Background: Vulnerability mapping based on vulnerability indices is a pragmatic approach for highlighting the areas in a city where people are at the greatest risk of harm from heat, but the manner in which vulnerability is conceptualized influences the results. oBjectives: We tested a generic national heat-vulnerability index, based on a 10-variable indicator framework, using data on heat-related hospitalizations in Phoenix, Arizona. We also identified potential local risk factors not included in the generic indicators. Methods: To evaluate the accuracy of the generic index in a city-specific context, we used factor scores, derived from a factor analysis using census tract–level characteristics, as independent variables, and heat hospitalizations (with census tracts categorized as zero-, moderate-, or highincidence) as dependent variables in a multinomial logistic regression model. We also compared the geographical differences between a vulnerability map derived from the generic index and one derived from actual heat-related hospitalizations at the census-tract scale. results: We found that the national-indicator framework correctly classified just over half (54%) of census tracts in Phoenix. Compared with all census tracts, high-vulnerability tracts that were misclassified by the index as zero-vulnerability tracts had higher average income and higher proportions of residents with a duration of residency < 5 years. conclusion: The generic indicators of vulnerability are useful, but they are sensitive to scale, measurement, and context. Decision makers need to consider the characteristics of their cities to determine how closely vulnerability maps based on generic indicators reflect actual risk of harm.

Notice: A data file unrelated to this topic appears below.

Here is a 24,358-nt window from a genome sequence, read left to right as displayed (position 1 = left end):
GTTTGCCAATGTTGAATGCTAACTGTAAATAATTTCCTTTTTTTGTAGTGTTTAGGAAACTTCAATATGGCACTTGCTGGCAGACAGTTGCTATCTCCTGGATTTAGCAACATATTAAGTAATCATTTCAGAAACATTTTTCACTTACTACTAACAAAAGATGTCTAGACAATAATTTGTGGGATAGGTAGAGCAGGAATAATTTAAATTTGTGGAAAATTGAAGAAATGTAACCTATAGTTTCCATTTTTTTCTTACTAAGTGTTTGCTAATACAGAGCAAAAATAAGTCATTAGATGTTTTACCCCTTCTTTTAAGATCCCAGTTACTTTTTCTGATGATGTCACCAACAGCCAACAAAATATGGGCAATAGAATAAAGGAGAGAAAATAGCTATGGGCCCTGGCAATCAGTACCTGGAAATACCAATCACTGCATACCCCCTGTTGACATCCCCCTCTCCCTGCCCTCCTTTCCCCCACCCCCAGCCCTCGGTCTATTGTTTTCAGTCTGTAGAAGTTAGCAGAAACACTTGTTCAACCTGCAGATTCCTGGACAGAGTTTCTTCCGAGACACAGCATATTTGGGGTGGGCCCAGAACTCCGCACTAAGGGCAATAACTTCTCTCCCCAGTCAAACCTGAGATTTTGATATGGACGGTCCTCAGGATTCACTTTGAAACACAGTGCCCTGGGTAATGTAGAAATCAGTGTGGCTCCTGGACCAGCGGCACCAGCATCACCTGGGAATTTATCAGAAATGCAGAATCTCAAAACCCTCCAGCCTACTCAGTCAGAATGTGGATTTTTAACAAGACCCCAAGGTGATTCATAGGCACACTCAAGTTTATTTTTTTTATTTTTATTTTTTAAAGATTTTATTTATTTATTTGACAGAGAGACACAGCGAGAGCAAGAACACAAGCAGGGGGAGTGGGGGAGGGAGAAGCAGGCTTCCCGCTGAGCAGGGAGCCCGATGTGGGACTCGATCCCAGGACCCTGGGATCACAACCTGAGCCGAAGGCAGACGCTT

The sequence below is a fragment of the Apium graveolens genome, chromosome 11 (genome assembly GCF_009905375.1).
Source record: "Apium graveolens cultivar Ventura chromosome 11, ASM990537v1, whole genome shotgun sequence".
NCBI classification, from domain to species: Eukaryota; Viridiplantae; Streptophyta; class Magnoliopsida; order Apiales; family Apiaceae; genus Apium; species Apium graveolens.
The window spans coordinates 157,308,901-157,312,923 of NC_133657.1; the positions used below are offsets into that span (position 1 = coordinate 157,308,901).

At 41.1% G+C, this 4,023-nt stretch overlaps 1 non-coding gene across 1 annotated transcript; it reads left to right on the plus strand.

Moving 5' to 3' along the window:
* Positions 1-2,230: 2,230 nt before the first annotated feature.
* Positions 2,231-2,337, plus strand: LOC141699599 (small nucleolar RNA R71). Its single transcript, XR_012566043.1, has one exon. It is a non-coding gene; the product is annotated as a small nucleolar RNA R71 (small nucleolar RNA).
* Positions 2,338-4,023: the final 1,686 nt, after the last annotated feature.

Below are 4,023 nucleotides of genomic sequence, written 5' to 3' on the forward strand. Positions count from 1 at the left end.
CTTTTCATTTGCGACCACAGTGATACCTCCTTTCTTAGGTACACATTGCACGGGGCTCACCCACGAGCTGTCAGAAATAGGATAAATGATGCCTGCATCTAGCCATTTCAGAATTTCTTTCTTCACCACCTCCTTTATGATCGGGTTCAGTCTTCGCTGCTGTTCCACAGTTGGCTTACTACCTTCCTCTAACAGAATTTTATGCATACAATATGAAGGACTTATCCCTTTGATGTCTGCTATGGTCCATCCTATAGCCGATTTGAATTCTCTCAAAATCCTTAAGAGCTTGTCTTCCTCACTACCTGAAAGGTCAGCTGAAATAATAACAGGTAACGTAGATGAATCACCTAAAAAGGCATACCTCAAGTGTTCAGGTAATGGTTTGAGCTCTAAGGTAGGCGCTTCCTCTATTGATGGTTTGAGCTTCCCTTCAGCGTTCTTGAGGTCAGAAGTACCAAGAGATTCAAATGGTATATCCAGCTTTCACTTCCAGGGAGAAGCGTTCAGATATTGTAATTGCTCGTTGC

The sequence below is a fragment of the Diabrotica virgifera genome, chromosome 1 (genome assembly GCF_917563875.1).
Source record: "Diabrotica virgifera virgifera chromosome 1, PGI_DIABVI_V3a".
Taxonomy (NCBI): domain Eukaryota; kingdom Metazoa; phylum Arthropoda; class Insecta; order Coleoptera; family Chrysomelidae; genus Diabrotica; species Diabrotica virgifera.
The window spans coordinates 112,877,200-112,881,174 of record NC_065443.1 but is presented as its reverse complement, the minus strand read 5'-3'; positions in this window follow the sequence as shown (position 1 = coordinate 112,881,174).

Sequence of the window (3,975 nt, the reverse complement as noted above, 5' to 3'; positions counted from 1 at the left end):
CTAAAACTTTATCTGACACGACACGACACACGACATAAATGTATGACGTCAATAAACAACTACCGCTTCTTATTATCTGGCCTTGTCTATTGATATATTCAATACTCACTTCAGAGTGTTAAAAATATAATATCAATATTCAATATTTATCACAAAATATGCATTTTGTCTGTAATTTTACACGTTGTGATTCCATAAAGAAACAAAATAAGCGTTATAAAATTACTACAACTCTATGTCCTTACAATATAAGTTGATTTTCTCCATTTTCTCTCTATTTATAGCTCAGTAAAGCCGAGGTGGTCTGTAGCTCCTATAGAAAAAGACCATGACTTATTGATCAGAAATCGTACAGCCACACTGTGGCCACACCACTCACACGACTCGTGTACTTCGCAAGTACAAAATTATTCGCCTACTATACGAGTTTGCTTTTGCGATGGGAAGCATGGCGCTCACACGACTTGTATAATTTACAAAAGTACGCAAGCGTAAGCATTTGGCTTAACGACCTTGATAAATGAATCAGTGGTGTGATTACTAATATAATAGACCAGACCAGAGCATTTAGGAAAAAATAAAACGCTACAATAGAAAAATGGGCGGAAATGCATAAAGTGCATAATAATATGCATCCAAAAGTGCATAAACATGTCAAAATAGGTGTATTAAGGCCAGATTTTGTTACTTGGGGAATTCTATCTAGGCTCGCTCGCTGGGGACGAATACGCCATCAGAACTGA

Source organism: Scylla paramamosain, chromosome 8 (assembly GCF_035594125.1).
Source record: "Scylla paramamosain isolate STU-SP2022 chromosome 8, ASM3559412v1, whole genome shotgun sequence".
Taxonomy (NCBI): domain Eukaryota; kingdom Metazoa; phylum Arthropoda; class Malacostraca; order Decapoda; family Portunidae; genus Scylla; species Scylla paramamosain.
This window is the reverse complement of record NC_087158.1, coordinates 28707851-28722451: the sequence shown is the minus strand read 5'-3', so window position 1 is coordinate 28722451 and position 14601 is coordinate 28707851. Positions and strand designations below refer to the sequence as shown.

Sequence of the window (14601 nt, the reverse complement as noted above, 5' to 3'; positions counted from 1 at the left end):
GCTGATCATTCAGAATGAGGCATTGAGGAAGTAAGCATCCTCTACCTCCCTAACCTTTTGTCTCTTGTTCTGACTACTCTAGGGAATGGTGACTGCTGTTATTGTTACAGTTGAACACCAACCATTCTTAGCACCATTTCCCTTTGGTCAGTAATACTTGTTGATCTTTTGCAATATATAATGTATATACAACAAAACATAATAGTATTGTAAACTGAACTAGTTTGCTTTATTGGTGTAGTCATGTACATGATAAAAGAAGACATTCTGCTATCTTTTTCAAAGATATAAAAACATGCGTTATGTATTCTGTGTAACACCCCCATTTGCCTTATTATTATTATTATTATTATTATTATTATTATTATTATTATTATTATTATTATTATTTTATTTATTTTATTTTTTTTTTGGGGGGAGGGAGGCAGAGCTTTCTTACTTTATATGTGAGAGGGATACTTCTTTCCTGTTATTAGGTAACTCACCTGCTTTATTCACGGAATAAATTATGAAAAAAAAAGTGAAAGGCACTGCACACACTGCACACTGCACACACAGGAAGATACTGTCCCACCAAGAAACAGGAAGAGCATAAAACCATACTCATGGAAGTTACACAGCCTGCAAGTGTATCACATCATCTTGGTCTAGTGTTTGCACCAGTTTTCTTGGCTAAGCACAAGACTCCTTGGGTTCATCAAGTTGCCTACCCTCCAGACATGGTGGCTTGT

ASJC Scopus subject areas
- Public Health, Environmental and Occupational Health
- Health, Toxicology and Mutagenesis